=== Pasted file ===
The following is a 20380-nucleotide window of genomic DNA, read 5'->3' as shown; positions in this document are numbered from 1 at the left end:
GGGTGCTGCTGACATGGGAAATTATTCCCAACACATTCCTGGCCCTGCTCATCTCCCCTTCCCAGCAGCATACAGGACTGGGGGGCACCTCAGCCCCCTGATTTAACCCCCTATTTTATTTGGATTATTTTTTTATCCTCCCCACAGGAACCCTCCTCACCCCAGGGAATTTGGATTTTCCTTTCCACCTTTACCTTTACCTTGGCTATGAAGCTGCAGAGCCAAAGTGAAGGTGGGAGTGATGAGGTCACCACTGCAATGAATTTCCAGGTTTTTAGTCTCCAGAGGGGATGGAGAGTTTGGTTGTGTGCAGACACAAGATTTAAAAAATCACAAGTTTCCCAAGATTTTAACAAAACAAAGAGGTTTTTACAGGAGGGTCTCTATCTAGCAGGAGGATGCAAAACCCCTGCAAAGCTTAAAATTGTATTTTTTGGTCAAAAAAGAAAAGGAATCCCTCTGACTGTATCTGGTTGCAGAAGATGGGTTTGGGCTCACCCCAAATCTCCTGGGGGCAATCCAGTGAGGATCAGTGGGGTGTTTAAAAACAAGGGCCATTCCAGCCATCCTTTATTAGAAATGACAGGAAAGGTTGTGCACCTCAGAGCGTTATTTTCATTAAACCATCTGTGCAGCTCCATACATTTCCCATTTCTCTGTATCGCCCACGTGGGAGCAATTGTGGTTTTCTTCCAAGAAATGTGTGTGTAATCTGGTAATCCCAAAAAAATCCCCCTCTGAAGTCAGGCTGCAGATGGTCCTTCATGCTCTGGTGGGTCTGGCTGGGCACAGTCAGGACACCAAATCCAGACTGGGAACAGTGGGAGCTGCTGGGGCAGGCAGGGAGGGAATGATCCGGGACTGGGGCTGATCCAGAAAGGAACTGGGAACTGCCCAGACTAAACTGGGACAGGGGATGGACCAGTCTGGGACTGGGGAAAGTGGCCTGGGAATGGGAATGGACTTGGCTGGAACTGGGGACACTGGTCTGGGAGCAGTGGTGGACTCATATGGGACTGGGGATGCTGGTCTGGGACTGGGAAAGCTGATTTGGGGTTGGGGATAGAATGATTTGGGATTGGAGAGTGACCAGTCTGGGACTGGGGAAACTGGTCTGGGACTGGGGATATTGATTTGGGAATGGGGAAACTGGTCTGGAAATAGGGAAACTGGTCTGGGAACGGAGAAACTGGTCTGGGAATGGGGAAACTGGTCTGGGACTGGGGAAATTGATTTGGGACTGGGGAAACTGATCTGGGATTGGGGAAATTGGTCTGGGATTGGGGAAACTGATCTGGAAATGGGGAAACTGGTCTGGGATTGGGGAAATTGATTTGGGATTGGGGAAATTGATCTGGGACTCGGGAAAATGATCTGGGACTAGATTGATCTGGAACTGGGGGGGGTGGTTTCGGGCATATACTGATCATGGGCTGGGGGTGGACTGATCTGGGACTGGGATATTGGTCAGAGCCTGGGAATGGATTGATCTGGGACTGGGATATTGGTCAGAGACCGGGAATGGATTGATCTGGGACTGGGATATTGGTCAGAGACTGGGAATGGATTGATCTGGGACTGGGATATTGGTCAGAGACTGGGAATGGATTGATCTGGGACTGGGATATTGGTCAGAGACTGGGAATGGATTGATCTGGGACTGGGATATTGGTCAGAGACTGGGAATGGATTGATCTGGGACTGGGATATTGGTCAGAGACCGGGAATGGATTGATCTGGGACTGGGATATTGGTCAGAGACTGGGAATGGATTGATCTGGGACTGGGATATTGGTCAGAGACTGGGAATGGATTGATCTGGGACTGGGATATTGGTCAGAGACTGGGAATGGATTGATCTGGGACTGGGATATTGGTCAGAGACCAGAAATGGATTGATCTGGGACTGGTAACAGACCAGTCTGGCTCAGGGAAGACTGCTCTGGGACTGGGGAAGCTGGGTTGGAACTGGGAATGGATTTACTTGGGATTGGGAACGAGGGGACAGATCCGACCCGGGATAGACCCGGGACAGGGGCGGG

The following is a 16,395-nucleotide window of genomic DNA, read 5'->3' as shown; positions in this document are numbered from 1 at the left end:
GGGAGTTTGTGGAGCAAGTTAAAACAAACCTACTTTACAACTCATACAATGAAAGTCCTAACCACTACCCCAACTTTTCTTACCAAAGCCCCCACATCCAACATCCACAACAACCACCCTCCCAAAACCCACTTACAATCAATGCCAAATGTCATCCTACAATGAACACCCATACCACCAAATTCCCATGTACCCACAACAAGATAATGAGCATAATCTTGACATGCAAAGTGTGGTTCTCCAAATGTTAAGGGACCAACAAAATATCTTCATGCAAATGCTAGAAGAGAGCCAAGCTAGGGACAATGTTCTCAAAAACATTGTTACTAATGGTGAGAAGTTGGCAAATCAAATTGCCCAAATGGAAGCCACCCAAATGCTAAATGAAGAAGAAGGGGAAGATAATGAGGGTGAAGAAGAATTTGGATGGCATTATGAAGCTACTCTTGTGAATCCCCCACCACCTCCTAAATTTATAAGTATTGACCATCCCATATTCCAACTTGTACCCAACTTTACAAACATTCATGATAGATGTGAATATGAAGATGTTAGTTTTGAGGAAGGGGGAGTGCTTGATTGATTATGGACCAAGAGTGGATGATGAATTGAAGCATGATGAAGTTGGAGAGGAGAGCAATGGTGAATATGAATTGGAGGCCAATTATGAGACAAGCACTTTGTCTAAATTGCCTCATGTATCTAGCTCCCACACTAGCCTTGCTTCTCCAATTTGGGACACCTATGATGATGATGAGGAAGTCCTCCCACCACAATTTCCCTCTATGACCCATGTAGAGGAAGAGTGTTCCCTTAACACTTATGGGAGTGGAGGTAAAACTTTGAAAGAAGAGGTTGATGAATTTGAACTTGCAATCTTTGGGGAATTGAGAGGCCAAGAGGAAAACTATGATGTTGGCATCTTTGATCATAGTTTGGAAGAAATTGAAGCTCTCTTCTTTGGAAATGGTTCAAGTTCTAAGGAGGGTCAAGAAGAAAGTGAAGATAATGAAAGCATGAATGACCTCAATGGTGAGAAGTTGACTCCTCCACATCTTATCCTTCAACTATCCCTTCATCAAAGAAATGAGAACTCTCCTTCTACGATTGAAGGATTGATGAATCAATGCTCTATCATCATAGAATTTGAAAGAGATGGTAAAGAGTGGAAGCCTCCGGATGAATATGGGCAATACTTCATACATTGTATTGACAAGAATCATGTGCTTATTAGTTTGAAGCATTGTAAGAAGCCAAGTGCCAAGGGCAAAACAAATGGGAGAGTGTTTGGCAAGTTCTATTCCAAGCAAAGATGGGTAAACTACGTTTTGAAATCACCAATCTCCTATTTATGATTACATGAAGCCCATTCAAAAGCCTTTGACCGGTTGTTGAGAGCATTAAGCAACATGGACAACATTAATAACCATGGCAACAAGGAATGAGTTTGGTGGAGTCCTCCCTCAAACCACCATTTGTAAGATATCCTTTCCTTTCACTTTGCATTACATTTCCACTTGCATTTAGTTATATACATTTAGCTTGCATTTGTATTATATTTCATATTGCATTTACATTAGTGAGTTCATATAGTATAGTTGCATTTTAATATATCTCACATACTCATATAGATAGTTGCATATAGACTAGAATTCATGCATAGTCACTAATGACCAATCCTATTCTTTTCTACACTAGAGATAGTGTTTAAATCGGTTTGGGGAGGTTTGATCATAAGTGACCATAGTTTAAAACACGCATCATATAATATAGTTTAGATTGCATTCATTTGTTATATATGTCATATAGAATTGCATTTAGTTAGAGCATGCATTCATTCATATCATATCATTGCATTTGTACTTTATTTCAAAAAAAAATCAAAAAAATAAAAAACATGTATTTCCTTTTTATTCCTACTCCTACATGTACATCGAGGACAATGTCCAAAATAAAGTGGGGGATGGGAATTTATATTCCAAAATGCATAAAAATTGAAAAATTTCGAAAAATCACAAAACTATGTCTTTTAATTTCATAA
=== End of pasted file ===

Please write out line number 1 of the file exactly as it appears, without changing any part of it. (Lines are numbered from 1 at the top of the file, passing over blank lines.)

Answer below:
The following is a 20380-nucleotide window of genomic DNA, read 5'->3' as shown; positions in this document are numbered from 1 at the left end: